Exploring Peanut Butter: Tales, Trivia, and Tasty Recipes
There are many claims about the origin of peanut butter. Africans ground peanuts into stews as early as the 15th century. The Chinese have crushed peanuts into creamy sauces for centuries. Civil War soldiers dined on 'peanut porridge.' These uses, however, bore little resemblance to peanut butter as it is known today.— Chef Stephen Holloway (from the CD "The History of Food.")
And It Didn't Begin with George Washington Carver
First the facts; although George Washington Carver suggested over 300 uses for the peanut, he was not the first person to suggest that this little bean (yes, it is a bean) be ground into a paste and served on bread with jelly.
It was actually a St. Louis physician in 1891 who had the notion of grinding peanuts into a paste; his theory was that it would prove to be a nutritious protein for people with bad teeth who could no longer chew meat. Four years later Dr. John Harvey Kellogg patented the process of steaming peanuts and grinding them into a paste or butter. (Thank goodness several years later the process was updated to roast the beans rather than steaming them—a much tastier choice.)
Is Necessity the Mother of Invention?
Until this time peanuts were being ground with a mortar and pestle, and put through a meat grinder, but neither of these produced a smooth, creamy product. That all changed in 1896 when John Lambert invented an industrial-strength peanut-grinding machine. Ambrose Straub further refined the design and was granted a patent for a peanut butter machine in 1903.
The Big Reveal
And because peanut butter could now be made with much less effort, it could be mass produced; the world premiere of peanut butter was at the 1904 St. Louis Universal Exposition (aka World's Fair).
C.H. Sumner was the entrepreneur and sold an astounding $705.11 worth of the treat at his concession stand! That same year Beech-Nut Packing Company began to package and distribute it.
Is Peanut Butter a Healthy Choice?
I have good and bad news; first, the bad news. Peanut butter (like all nut butters) is high in fat and calories. But, here's the good news—it's also packed with protein, fiber, vitamins, minerals, and phytochemicals (those nutrients that go into battle for us to combat the oxidation or "rusting" of our cells).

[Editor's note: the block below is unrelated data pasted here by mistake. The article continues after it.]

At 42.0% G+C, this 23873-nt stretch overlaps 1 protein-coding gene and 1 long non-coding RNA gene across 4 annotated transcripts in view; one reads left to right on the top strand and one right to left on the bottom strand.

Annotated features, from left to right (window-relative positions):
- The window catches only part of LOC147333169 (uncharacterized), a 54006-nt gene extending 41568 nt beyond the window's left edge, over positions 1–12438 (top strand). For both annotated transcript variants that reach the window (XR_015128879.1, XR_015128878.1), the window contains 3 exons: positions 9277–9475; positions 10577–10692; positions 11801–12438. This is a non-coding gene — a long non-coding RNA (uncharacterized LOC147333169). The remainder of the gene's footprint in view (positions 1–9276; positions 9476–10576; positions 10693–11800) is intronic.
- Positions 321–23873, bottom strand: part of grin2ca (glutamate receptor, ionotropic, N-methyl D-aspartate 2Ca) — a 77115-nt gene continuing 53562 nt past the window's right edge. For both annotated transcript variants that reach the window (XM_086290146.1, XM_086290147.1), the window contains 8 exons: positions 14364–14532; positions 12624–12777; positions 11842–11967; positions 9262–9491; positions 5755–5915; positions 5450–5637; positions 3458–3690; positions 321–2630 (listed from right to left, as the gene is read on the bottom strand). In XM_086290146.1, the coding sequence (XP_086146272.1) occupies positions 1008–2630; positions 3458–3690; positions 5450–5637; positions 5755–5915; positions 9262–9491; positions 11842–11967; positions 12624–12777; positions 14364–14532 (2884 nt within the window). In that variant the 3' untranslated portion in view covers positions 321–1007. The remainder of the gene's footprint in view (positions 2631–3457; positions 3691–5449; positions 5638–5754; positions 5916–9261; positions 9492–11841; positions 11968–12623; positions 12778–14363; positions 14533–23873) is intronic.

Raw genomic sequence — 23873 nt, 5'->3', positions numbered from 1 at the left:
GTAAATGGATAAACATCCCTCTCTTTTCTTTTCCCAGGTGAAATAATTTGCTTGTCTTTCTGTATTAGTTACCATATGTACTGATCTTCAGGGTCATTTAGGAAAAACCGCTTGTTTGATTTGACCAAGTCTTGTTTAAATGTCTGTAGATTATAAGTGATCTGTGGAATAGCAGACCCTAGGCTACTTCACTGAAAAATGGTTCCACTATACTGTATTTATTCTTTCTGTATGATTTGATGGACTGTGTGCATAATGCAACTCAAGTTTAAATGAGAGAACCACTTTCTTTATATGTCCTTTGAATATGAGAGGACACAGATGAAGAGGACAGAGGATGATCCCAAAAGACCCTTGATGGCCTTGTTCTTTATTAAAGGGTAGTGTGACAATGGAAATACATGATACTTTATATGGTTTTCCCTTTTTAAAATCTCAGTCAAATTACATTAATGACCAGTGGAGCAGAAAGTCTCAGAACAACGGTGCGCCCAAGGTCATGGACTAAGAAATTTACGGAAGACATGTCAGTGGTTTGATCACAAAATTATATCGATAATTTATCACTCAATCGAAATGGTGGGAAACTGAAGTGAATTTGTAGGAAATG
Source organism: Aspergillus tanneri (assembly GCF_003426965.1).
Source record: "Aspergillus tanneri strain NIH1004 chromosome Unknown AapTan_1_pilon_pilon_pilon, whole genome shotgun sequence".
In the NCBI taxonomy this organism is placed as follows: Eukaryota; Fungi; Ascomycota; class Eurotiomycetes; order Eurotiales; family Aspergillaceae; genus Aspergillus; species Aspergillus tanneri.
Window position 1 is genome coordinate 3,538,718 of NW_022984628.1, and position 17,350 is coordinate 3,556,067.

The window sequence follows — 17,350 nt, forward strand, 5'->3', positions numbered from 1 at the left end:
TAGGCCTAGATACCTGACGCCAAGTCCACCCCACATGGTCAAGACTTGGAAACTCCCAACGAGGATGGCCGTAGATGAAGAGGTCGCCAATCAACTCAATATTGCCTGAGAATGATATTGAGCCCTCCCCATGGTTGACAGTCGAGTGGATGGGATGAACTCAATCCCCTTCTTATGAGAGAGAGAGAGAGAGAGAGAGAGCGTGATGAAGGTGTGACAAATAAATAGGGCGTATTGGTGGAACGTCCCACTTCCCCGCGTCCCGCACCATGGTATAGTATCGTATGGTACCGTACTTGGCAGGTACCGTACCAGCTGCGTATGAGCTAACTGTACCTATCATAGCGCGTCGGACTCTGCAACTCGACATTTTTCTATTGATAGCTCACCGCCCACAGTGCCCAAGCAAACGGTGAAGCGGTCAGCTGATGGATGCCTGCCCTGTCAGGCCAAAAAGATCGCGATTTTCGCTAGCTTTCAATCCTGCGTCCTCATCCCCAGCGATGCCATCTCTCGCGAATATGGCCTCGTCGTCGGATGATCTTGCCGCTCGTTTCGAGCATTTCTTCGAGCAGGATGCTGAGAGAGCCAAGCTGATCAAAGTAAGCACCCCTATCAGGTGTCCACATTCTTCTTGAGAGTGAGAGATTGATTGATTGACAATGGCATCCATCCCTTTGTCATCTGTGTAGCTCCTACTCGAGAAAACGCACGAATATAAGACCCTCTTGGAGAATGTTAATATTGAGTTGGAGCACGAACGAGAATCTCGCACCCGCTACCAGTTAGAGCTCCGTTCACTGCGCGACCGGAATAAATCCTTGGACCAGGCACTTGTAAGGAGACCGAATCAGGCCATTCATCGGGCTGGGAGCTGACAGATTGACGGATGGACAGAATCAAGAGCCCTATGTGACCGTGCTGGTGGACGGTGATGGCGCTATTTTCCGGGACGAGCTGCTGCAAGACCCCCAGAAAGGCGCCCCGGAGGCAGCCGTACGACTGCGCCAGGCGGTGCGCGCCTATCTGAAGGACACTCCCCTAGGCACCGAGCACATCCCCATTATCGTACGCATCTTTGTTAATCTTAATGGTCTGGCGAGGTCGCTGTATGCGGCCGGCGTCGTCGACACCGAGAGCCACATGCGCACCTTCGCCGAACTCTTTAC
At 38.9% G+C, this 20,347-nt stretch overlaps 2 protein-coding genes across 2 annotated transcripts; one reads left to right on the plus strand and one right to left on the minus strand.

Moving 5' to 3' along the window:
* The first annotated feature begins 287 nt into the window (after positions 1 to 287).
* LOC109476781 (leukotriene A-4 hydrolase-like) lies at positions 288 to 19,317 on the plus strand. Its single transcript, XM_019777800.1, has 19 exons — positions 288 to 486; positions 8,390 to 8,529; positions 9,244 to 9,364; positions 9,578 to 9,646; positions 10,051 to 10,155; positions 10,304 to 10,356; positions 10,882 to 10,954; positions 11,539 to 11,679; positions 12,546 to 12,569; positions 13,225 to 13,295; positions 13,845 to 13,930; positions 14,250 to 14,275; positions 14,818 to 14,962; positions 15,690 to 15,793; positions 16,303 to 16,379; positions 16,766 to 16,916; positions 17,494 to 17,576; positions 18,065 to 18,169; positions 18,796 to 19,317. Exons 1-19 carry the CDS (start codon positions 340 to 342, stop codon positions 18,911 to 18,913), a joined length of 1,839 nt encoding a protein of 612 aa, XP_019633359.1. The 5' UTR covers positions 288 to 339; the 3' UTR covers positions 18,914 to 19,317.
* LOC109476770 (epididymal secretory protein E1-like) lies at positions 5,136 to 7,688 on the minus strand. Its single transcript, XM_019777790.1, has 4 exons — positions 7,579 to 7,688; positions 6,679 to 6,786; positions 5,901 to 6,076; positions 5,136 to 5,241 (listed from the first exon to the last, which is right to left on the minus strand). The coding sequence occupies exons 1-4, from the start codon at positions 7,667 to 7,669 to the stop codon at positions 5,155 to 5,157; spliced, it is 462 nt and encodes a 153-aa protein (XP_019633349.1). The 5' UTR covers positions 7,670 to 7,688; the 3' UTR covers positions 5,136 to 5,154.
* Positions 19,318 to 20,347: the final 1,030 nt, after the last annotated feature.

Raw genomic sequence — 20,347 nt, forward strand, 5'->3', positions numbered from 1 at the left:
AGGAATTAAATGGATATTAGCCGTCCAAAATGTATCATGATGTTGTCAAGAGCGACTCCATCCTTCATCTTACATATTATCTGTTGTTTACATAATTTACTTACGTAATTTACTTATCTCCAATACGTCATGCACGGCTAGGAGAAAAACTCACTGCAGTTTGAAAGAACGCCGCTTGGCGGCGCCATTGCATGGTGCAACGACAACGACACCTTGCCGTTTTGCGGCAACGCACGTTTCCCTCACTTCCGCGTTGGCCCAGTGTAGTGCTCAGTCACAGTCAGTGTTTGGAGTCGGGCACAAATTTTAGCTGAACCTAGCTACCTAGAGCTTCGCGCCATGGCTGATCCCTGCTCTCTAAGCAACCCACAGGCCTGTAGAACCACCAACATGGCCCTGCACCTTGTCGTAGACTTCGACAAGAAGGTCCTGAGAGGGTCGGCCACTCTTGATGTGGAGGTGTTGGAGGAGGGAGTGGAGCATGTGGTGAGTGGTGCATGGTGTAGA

Nutrition Facts - What You Get in 1 Tablespoon of Peanut Butter
Amount Per Serving
% Daily Values*
Total Fat 8.06 g
Saturated Fat 1.647 g
Polyunsaturated Fat 2.219 g
Monounsaturated Fat 3.794 g
Cholesterol 0 mg
Sodium 73 mg
Potassium 104 mg
Total Carbohydrate 3.13 g
Dietary Fiber 1 g
Protein 4.01 g
Total Omega-3 fatty acids 12.5 mg
Total Omega-6 fatty acids 2,253 mg
Peanut Butter Trivia
Some Peanut Trivia:
- Despite the name, peanuts are not actually nuts. They are a legume (bean) that grows underground.
- The world's top three producers of peanuts are China, India, and the United States (Georgia and Texas are the major peanut producing states).
- More 50 percent of the American peanut crop goes into making peanut butter.
- Two former U.S. presidents were peanut farmers—Thomas Jefferson and Jimmy Carter.
- It takes about 540 peanuts to make a 12-ounce jar of peanut butter.
- In 1958 Procter & Gamble entered the peanut butter business, introducing Jif Now owned by the J.M. Smucker Company, Jif operates the world’s largest peanut butter plant, producing 250,000 jars every day!
- Americans eat around 800 million pounds of peanut butter per year (that's roughly 3 pounds per person).
- The average American child eats 1,500 peanut butter and jelly sandwiches by the time they graduate from high school.
- January 24 is National Peanut Butter Day in the United States.
Peanut Butter (PB) Recipes in this Article
- PB Waffles with PB Syrup (V)
- PB Banana Overnight Oats (V)
- Asian Slaw with Peanut-Ginger Dressing (V)
- Slow-Cooker Turkey Mole Tacos
- West African Peanut Soup (V)
- Carb Diva's (that's ME!) Thai Peanut Sauce (V)
Desserts and Snacks
- Traditional PB Cookie Recipe (V)
- PB Rice Krispies Treats (V)
- Homemade Nutter Butter Cookies (V)
(V) = vegetarian
Peanut Butter Waffles with Peanut Butter Syrup
Saturday morning are made for taking a bit more time for breakfast, and these homemade waffles are certainly Saturday-morning-worthy. I found these peanut-butter rich goodies at the blog CreationsByKara.com.